Submitted to: Journal of Parasitology
Publication Type: Peer Reviewed Journal
Publication Acceptance Date: March 20, 1997
Publication Date: N/A
Interpretive Summary: Infections by the protozoan parasite Toxoplasma gondii are widespread in livestock and humans. It causes mental retardation and loss of vision in congenitally infected children and abortion in livestock. Humans and animals become infected with T. gondii by ingesting food and water contaminated with a resistant stage (oocyst) of T. gondii excreted in feces of infected cats or by eating undercooked meat from infected animals. Rats are considered an important source of infection for pigs and cats. A scientist at the Beltsville Agricultural Research Center has found that rats can be infected with few oocysts and that Toxoplasma encysted stage persists in rat tissues for over a year, perhaps for life. These findings will be useful in control of toxoplasmosis on swine farms.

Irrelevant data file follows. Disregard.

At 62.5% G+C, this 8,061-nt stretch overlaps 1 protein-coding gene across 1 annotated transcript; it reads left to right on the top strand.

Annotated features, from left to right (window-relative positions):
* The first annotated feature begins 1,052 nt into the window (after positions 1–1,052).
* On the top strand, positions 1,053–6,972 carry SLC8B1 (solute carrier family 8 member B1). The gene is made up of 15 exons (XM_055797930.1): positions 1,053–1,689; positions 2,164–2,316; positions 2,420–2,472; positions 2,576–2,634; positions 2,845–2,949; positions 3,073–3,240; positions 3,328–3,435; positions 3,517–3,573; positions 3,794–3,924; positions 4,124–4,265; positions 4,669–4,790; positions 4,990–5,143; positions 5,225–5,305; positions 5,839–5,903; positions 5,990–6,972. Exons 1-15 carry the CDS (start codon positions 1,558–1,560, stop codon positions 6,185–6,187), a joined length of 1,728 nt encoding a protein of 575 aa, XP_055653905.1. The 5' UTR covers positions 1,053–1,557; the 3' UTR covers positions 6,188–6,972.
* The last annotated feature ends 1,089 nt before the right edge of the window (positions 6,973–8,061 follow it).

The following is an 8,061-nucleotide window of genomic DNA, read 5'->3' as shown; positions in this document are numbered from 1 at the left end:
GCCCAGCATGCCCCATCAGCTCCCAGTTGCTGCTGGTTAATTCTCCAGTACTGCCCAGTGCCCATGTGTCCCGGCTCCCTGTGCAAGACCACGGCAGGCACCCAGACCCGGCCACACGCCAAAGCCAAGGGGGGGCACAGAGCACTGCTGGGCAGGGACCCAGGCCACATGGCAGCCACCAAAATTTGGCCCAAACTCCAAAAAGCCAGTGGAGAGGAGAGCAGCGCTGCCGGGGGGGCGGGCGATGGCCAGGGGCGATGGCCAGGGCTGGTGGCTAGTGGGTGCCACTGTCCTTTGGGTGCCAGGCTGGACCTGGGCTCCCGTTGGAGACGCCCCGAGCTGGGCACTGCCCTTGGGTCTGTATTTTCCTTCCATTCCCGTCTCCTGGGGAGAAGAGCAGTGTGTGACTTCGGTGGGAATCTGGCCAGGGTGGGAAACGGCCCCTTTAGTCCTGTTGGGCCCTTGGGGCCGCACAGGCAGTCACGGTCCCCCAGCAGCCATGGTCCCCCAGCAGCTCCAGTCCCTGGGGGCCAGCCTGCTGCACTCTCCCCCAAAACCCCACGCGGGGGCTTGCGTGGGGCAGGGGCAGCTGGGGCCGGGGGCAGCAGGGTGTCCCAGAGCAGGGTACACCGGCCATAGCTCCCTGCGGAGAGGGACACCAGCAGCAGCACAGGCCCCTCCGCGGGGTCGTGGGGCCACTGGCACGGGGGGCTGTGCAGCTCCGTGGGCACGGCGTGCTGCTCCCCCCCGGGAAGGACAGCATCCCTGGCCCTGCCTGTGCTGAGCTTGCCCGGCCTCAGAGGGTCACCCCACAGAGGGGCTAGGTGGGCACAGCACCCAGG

Technical Abstract: Toxoplasma gondii infected rats are considered important in the epidemiology of toxoplasmosis because they can serve as a source of infection for pigs and possibly for cats. To study the distribution of tissue cysts, 10 Sprague-Dawley female adult rats were fed 1 oocyst (3 rats, group A) or 105 oocysts (3 rats, group B) of the VEG strain or 10,000 0oocysts of the GT-1 strain (4 rats, group C) of T. gondii. All rats in a group were killed at one time: 76 (group A), 240 (group B), and 443 (group C) days after oocyst inoculation (DAI). Tissue cysts were seen in the brains of all 10 rats by direct microscopic examination. Portions or whole organs from heart, lung, liver, spleen, small intestines, kidneys, skeletal muscle, eyes, mesenteric lymph nodes, stomach, uterus, and tongue from all rats in a group were pooled by organ, digested in acid-pepsin solution for 60 min, washed in saline, and then bioassayed in mice. Based on bioassay in mice, tissue cysts were present in 3 extraneural tissues of rats from group A, 6 extraneural organs of group B and in 10 extraneural organs of rats of group C. Tissue cysts were present in skeletal muscles and kidneys of all 3 groups. Thus, tissue cysts are formed both in neural and extraneural tissues of rats. Therefore portions of infected rats, excluding the head, can be a source of infection for pigs and cats.